Programming jumps for more powerful legs


Look at some of the strongest athletes in the world – Weightlifters, shot put and hammer throwers, football players. Not only are they all extremely strong, they are all also extremely powerful.

Jumping is one of the simplest and most effective ways to develop power. It’s also a critical element in building squatting and pulling strength in beginner and intermediate athletes.

CrossFit is a sport that involves a lot of jumping, but very little of the jumping is what you would call powerful. Most of the work is high rep box jumps in a fatigued state, which would be considered power endurance or lactic capacity training (the ability to tolerate high volumes of lactic based work). The problem is that this type of jump training has very little positive correlation to your strength. In fact, it’s probably back your squat, deadlift and Olympic lifts back.

True power needs to be trained in a rested state, so to be more powerful you need to do more maximal height/distance jumps and less high repetition jumps. That maximal effort during each jump will help improve your rate of force development and enhance your power for your squats and pulls.


Some of my favorite jumping variations to use with my athletes are Seated Box Jumps and Multiple Jumps for Distance. 

Seated box jumps are great because they replicate the movement pattern of a squat, and with added load, are a bit closer to lifting on the force-velocity curve. Plus, by stepping down from the box after each jump you can reduce impact on your joints at the landing. Anytime you can take out wear and tear, you should.  These jumps are a great tool for improve your squatting and pulling power, but make sure you are landing in a parallel or above squat position.

Too many people turn box jump variations into an exercise of how well they can pull their knees up to their ears. They lose focus on the real objective, which is jumping as quickly and as high as possible.


Multiple jumps for distance offer you the same explosive strength development as seated box jumps, but will also improve your reactive/elastic qualities. This is critical to improving sprinting ability and overall athleticism. Focus on smooth transitions from jump to jump, and carrying the energy from one jump into the next. Two, three, four and five repetitive jumps are all good variations, just let your ability to properly execute the jumps to dictate how many you are doing.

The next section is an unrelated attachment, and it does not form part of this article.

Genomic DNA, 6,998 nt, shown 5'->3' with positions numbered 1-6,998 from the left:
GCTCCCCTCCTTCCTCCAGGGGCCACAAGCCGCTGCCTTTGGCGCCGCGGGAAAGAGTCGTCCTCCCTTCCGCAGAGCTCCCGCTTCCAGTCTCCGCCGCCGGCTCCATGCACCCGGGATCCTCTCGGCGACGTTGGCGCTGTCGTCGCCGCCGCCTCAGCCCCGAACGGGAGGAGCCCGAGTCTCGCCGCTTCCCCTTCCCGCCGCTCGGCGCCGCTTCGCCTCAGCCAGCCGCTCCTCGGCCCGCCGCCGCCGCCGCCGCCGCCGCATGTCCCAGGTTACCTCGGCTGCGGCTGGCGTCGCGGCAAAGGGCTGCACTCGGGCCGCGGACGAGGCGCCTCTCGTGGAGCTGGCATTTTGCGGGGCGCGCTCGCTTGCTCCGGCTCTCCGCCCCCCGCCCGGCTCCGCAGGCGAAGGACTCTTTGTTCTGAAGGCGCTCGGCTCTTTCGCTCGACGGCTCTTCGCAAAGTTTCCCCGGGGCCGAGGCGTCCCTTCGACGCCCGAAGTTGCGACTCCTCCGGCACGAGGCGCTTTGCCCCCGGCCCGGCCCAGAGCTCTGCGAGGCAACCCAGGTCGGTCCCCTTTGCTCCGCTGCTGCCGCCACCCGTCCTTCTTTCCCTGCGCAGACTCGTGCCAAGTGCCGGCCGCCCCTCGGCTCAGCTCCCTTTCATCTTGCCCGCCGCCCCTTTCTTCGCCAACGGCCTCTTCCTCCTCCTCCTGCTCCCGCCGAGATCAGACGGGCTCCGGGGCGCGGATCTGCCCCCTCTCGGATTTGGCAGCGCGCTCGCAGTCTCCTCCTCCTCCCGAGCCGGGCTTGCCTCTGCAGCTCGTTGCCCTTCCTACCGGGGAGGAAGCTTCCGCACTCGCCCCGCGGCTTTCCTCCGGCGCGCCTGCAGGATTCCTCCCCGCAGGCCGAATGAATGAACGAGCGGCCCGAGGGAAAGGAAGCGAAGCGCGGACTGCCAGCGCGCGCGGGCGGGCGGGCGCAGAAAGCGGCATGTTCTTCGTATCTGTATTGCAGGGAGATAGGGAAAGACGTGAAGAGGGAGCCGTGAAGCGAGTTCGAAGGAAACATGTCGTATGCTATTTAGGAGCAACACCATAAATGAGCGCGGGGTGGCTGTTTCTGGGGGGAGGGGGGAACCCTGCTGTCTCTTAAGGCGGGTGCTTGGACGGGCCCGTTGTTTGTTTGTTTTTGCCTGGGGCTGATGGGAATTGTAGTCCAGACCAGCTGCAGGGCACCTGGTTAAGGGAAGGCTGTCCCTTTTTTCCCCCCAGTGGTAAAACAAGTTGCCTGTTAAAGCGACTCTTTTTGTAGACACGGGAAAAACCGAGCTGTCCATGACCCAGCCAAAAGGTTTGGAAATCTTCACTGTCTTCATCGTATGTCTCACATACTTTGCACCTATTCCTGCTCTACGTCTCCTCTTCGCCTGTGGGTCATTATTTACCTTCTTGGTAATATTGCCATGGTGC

A good indicator of your reactive abilities is how your multiple response jumps compare to your standing long jump. In short, you should be able to jump significantly further with two bounding jumps than two standard jumps performed back to back. If there’s not much difference, you should practice these bounding jumps more often.

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Programming your jumps

Increasing your maximal jumping power will also create a power reserve and make submaximal jumping efforts less stressful for your body. For example, if you have a max standing box jump of 40” then a WOD with sets of 10 30” box jumps would be a 75% effort on each jump. But if you have a max standing box jump of 50” then that same WOD would only require you to do multiple efforts at 60% of your max. You’ll almost certainly be able to do more jumps at 60% of your max because each jump requires less effort.

Of course, if you want to excel in CrossFit you can’t just focus on max power. You need to develop a wide-range of abilities. So I would suggest rotating your jumping efforts, either weekly or mixing it up during the week, between Alactic Power (1-5 jumps with full recovery between sets), Alactic Capacity (2-5 jumps with incomplete recoveries between sets) and Lactic Capacity (Continuous jumps for 30+ seconds with complete or incomplete recoveries between sets-recovery).

Something like this would work well:

  • Monday – Seated Box Jump w/ Weight Vest for 5 sets of 2 jumps with 90 seconds rest between sets.
  • Wednesday – Jumps for Distance for 10 sets of 3 jumps with 20 seconds rest between sets.
  • Friday – Box Jumps for Max Reps in 30 seconds with 90 seconds rest between sets, or just a MetCon that includes high volumes of box jumps.

Jump more, get stronger. Good luck,



For more

  • Learn more about programming jumps for more explosive legs HERE.
  • Don’t miss Juggernaut’s own Chad Smith on Episode 131 of Barbell Shrugged. Also, check out his last DAILY article for some awesome squatting tips.

5 Responses to “Programming jumps for more powerful legs”

    • Chris

      Can’t speak for Chad’s program. But, I think you could easily drill your jumping 3 days a week, and still train strength and WODs. The volume is low enough to not be very disruptive.

  1. Billy

    Great article! I’ve noticed in one of Greg Everett’s programs he adds in tall box jumps after squat sets. I liked doing it, but would like to understand the thought process behind it more prior to programming it and truly knowing why. Is it just simply power programming?


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